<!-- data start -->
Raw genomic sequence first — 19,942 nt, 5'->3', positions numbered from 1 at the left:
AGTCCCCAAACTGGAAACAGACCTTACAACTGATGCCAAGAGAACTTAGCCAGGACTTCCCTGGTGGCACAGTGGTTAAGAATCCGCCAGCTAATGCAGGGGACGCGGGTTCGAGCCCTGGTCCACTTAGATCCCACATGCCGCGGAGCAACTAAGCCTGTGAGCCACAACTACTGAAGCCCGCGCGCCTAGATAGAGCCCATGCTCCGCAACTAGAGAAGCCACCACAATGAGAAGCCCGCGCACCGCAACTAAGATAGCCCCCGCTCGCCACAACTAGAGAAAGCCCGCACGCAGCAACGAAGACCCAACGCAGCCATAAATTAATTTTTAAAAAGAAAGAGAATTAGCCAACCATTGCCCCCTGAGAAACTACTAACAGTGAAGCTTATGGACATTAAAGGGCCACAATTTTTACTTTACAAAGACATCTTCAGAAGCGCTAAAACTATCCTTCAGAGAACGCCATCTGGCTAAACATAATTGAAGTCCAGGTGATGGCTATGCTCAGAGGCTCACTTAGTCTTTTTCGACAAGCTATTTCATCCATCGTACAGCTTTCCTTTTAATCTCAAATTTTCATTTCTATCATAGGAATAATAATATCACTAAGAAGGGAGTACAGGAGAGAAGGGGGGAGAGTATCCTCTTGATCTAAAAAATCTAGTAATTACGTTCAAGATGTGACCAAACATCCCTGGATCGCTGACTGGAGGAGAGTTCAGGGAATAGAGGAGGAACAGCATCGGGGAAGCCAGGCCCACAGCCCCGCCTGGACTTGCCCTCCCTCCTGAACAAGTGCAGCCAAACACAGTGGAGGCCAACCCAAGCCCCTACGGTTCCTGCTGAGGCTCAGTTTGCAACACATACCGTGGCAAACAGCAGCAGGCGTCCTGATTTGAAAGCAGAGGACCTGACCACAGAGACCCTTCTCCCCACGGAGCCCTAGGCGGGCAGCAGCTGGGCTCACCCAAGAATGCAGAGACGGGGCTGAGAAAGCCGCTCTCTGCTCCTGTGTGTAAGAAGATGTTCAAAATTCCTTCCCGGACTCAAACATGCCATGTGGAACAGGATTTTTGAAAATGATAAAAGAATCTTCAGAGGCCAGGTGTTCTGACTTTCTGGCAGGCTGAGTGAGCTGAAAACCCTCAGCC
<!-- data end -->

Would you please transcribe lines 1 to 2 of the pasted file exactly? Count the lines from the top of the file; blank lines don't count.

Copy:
Raw genomic sequence first — 19,942 nt, 5'->3', positions numbered from 1 at the left:
AGTCCCCAAACTGGAAACAGACCTTACAACTGATGCCAAGAGAACTTAGCCAGGACTTCCCTGGTGGCACAGTGGTTAAGAATCCGCCAGCTAATGCAGGGGACGCGGGTTCGAGCCCTGGTCCACTTAGATCCCACATGCCGCGGAGCAACTAAGCCTGTGAGCCACAACTACTGAAGCCCGCGCGCCTAGATAGAGCCCATGCTCCGCAACTAGAGAAGCCACCACAATGAGAAGCCCGCGCACCGCAACTAAGATAGCCCCCGCTCGCCACAACTAGAGAAAGCCCGCACGCAGCAACGAAGACCCAACGCAGCCATAAATTAATTTTTAAAAAGAAAGAGAATTAGCCAACCATTGCCCCCTGAGAAACTACTAACAGTGAAGCTTATGGACATTAAAGGGCCACAATTTTTACTTTACAAAGACATCTTCAGAAGCGCTAAAACTATCCTTCAGAGAACGCCATCTGGCTAAACATAATTGAAGTCCAGGTGATGGCTATGCTCAGAGGCTCACTTAGTCTTTTTCGACAAGCTATTTCATCCATCGTACAGCTTTCCTTTTAATCTCAAATTTTCATTTCTATCATAGGAATAATAATATCACTAAGAAGGGAGTACAGGAGAGAAGGGGGGAGAGTATCCTCTTGATCTAAAAAATCTAGTAATTACGTTCAAGATGTGACCAAACATCCCTGGATCGCTGACTGGAGGAGAGTTCAGGGAATAGAGGAGGAACAGCATCGGGGAAGCCAGGCCCACAGCCCCGCCTGGACTTGCCCTCCCTCCTGAACAAGTGCAGCCAAACACAGTGGAGGCCAACCCAAGCCCCTACGGTTCCTGCTGAGGCTCAGTTTGCAACACATACCGTGGCAAACAGCAGCAGGCGTCCTGATTTGAAAGCAGAGGACCTGACCACAGAGACCCTTCTCCCCACGGAGCCCTAGGCGGGCAGCAGCTGGGCTCACCCAAGAATGCAGAGACGGGGCTGAGAAAGCCGCTCTCTGCTCCTGTGTGTAAGAAGATGTTCAAAATTCCTTCCCGGACTCAAACATGCCATGTGGAACAGGATTTTTGAAAATGATAAAAGAATCTTCAGAGGCCAGGTGTTCTGACTTTCTGGCAGGCTGAGTGAGCTGAAAACCCTCAGCC